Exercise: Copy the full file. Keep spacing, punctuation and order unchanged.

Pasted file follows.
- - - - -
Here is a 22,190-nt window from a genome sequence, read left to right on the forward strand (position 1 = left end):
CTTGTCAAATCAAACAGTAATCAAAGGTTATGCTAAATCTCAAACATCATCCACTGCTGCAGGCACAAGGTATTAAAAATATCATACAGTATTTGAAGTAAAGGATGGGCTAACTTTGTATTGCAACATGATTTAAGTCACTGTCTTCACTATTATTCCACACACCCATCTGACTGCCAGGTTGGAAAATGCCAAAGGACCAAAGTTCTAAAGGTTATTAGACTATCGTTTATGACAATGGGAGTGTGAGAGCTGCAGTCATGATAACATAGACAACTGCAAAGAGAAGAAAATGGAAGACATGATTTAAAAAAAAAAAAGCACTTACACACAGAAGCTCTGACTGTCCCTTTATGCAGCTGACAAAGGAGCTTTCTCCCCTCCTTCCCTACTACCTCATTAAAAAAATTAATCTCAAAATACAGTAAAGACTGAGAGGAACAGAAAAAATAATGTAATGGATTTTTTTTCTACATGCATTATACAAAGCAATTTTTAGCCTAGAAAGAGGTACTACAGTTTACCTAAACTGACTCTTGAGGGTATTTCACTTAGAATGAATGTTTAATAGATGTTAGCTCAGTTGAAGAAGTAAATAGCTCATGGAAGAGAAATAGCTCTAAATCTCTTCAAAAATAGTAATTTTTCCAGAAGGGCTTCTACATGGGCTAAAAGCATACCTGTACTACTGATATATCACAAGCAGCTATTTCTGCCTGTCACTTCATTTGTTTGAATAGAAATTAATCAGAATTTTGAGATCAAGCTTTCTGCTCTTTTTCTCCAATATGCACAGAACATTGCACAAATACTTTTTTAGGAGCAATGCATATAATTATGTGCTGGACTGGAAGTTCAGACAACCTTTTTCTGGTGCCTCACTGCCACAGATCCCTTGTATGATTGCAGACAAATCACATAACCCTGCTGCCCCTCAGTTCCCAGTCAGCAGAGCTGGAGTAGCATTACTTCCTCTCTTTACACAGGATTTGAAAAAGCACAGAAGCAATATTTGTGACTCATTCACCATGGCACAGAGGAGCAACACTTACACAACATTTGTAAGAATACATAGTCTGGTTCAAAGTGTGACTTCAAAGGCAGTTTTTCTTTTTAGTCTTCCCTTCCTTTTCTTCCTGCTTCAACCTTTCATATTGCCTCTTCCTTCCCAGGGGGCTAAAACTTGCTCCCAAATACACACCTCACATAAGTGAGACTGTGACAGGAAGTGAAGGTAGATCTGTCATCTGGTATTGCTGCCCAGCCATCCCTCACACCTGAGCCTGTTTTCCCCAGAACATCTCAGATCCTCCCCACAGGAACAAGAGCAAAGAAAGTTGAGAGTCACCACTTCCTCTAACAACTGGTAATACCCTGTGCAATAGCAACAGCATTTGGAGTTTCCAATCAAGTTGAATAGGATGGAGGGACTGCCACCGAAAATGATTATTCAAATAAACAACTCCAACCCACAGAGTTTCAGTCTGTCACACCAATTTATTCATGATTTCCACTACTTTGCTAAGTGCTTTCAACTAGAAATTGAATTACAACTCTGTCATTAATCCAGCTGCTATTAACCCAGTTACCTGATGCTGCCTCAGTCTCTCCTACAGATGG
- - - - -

Here is a 22,190-nt window from a genome sequence, read left to right on the forward strand (position 1 = left end):
CTTGTCAAATCAAACAGTAATCAAAGGTTATGCTAAATCTCAAACATCATCCACTGCTGCAGGCACAAGGTATTAAAAATATCATACAGTATTTGAAGTAAAGGATGGGCTAACTTTGTATTGCAACATGATTTAAGTCACTGTCTTCACTATTATTCCACACACCCATCTGACTGCCAGGTTGGAAAATGCCAAAGGACCAAAGTTCTAAAGGTTATTAGACTATCGTTTATGACAATGGGAGTGTGAGAGCTGCAGTCATGATAACATAGACAACTGCAAAGAGAAGAAAATGGAAGACATGATTTAAAAAAAAAAAAGCACTTACACACAGAAGCTCTGACTGTCCCTTTATGCAGCTGACAAAGGAGCTTTCTCCCCTCCTTCCCTACTACCTCATTAAAAAAATTAATCTCAAAATACAGTAAAGACTGAGAGGAACAGAAAAAATAATGTAATGGATTTTTTTTCTACATGCATTATACAAAGCAATTTTTAGCCTAGAAAGAGGTACTACAGTTTACCTAAACTGACTCTTGAGGGTATTTCACTTAGAATGAATGTTTAATAGATGTTAGCTCAGTTGAAGAAGTAAATAGCTCATGGAAGAGAAATAGCTCTAAATCTCTTCAAAAATAGTAATTTTTCCAGAAGGGCTTCTACATGGGCTAAAAGCATACCTGTACTACTGATATATCACAAGCAGCTATTTCTGCCTGTCACTTCATTTGTTTGAATAGAAATTAATCAGAATTTTGAGATCAAGCTTTCTGCTCTTTTTCTCCAATATGCACAGAACATTGCACAAATACTTTTTTAGGAGCAATGCATATAATTATGTGCTGGACTGGAAGTTCAGACAACCTTTTTCTGGTGCCTCACTGCCACAGATCCCTTGTATGATTGCAGACAAATCACATAACCCTGCTGCCCCTCAGTTCCCAGTCAGCAGAGCTGGAGTAGCATTACTTCCTCTCTTTACACAGGATTTGAAAAAGCACAGAAGCAATATTTGTGACTCATTCACCATGGCACAGAGGAGCAACACTTACACAACATTTGTAAGAATACATAGTCTGGTTCAAAGTGTGACTTCAAAGGCAGTTTTTCTTTTTAGTCTTCCCTTCCTTTTCTTCCTGCTTCAACCTTTCATATTGCCTCTTCCTTCCCAGGGGGCTAAAACTTGCTCCCAAATACACACCTCACATAAGTGAGACTGTGACAGGAAGTGAAGGTAGATCTGTCATCTGGTATTGCTGCCCAGCCATCCCTCACACCTGAGCCTGTTTTCCCCAGAACATCTCAGATCCTCCCCACAGGAACAAGAGCAAAGAAAGTTGAGAGTCACCACTTCCTCTAACAACTGGTAATACCCTGTGCAATAGCAACAGCATTTGGAGTTTCCAATCAAGTTGAATAGGATGGAGGGACTGCCACCGAAAATGATTATTCAAATAAACAACTCCAACCCACAGAGTTTCAGTCTGTCACACCAATTTATTCATGATTTCCACTACTTTGCTAAGTGCTTTCAACTAGAAATTGAATTACAACTCTGTCATTAATCCAGCTGCTATTAACCCAGTTACCTGATGCTGCCTCAGTCTCTCCTACAGATGG